Equality, Capacity and Disability in Commonwealth Laws: Informed consent and NDIS recommendations

Last week the Australian Law Reform Commission released a discussion paper DP81, as part of its Inquiry into Commonwealth laws and legal frameworks that deny or diminish the equal recognition of people with disability before the law and their ability to exercise legal capacity.

Informed consent to medical treatment

Chapter 10 of the paper deals with informed consent to medical treatment. The Commission proposes a review at the State & Territory level for informed consent law and for advance care directives, with a view to adoption of laws consistent with the National Decision-Making Principles and the Commonwealth decision-making model. The emphasis appears to be on the introduction of a supported decision making model rather than a substitute decision making model.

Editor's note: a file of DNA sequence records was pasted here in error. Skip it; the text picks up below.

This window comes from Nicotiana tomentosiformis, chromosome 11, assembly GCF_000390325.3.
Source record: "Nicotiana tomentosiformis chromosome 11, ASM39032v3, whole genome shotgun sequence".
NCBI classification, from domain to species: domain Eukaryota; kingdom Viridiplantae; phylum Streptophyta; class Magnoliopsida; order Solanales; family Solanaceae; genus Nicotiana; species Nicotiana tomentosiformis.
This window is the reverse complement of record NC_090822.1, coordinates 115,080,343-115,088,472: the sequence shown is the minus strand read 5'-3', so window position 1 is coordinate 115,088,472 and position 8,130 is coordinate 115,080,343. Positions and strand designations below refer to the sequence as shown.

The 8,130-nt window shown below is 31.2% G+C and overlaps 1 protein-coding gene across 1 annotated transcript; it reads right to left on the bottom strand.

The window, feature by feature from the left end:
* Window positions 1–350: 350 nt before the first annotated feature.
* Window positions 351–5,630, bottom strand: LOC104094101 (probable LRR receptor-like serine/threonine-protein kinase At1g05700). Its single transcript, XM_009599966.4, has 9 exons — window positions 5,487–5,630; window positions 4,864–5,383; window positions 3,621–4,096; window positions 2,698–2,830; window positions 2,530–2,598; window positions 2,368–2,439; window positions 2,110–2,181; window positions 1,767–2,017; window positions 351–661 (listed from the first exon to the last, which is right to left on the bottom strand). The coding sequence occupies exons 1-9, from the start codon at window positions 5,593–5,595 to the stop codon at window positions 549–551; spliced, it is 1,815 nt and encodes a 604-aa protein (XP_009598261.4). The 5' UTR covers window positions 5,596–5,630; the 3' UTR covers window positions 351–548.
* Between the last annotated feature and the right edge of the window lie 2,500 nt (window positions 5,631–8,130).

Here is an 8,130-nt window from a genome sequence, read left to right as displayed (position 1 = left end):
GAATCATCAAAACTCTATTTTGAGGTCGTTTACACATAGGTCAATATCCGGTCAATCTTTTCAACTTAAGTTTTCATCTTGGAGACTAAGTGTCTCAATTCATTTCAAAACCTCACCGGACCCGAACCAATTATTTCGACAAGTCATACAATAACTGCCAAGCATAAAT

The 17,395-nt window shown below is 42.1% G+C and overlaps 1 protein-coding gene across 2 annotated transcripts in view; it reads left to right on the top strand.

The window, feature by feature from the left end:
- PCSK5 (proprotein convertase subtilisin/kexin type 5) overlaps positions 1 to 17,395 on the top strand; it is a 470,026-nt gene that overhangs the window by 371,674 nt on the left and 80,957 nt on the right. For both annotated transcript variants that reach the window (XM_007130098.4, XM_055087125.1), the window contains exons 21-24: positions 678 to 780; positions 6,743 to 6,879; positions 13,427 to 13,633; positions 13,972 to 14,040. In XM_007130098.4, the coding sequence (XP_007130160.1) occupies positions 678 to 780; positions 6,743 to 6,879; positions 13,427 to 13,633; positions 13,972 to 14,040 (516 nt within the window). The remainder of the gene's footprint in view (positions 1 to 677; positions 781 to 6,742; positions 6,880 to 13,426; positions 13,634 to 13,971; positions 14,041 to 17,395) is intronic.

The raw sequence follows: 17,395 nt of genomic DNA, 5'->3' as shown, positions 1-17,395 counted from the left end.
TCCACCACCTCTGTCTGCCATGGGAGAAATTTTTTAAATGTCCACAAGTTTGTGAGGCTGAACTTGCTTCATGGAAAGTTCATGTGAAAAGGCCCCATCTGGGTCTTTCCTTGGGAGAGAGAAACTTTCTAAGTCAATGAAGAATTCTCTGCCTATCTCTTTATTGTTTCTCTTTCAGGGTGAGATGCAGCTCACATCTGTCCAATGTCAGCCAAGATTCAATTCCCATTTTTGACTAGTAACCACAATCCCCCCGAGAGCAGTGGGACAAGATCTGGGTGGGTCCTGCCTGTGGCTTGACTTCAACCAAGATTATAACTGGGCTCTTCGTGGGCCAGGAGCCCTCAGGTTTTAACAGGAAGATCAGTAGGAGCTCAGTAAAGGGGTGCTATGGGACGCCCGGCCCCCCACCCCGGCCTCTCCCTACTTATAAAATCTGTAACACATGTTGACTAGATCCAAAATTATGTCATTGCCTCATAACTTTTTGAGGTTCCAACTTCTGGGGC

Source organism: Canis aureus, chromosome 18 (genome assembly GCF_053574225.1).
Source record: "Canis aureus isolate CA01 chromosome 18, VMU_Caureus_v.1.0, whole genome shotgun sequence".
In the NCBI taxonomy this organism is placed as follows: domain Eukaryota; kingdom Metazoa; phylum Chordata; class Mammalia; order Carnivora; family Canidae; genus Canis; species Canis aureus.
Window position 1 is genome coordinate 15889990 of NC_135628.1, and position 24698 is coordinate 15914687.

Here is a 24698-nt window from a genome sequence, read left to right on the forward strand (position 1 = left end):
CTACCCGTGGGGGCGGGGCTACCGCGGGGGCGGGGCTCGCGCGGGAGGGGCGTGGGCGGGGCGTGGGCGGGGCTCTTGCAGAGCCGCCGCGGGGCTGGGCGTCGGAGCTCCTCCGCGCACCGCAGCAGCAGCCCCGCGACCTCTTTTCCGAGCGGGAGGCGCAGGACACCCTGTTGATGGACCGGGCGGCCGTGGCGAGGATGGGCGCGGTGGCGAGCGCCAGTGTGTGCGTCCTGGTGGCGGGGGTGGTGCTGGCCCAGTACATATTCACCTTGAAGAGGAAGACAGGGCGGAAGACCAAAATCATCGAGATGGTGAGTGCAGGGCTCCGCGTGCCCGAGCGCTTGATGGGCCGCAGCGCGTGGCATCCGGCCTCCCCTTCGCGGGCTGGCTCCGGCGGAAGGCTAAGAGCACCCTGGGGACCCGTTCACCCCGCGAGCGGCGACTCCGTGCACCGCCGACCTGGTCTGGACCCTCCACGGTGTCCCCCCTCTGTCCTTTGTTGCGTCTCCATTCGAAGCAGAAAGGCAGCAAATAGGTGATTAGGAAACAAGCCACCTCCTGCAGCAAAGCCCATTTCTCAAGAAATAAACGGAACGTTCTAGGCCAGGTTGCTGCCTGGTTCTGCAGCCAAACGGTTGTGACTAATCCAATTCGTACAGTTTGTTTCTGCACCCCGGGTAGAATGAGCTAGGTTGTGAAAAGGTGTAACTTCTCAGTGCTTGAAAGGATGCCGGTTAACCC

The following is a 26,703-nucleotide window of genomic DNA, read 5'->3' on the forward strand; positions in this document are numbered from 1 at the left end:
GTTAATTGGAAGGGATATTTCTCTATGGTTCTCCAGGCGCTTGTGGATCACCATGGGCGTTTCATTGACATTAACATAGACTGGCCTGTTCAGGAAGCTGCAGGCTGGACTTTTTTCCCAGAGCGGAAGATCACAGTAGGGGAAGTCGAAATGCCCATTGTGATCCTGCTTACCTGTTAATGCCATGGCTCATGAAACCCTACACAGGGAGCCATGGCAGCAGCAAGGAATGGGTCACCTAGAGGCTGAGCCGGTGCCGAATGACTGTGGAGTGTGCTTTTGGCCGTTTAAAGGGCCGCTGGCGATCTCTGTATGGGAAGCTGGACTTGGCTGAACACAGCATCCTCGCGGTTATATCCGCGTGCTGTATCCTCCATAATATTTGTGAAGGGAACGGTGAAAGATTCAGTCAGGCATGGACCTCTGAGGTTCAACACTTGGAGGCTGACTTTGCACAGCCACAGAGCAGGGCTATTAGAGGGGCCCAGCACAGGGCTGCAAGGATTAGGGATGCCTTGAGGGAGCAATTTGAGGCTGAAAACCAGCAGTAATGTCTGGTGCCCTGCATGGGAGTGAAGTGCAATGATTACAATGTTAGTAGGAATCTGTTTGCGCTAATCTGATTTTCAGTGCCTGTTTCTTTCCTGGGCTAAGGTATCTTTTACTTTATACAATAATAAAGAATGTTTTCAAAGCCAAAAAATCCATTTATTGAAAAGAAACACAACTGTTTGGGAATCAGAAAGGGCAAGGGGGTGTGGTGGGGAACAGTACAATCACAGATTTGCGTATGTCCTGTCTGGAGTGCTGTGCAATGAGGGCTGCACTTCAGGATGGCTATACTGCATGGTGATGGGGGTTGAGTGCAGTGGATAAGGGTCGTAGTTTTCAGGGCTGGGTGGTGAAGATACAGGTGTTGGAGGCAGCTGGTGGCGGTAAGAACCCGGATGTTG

National Disability Insurance Scheme nominees

Chapter 5 of the paper deals with the National Disability Insurance Scheme. It notes that thus far few ‘nominees’ have been formally appointed under the NDIS, with decision making by persons with impaired capacity therefore mostly being supported informally by family members and others.

The Australian Law Reform Commission recommends reform of the NDIS Act & Rules, so as to introduce a model for supported decision making (see chapter 4 of the discussion paper). This reform would permit the appointment of a ‘supporter’ to assist with decision making, or a representative to make substitute decisions.

Interaction between the current NDIS nominee regime and the current State & Territory guardianship regimes is also discussed.



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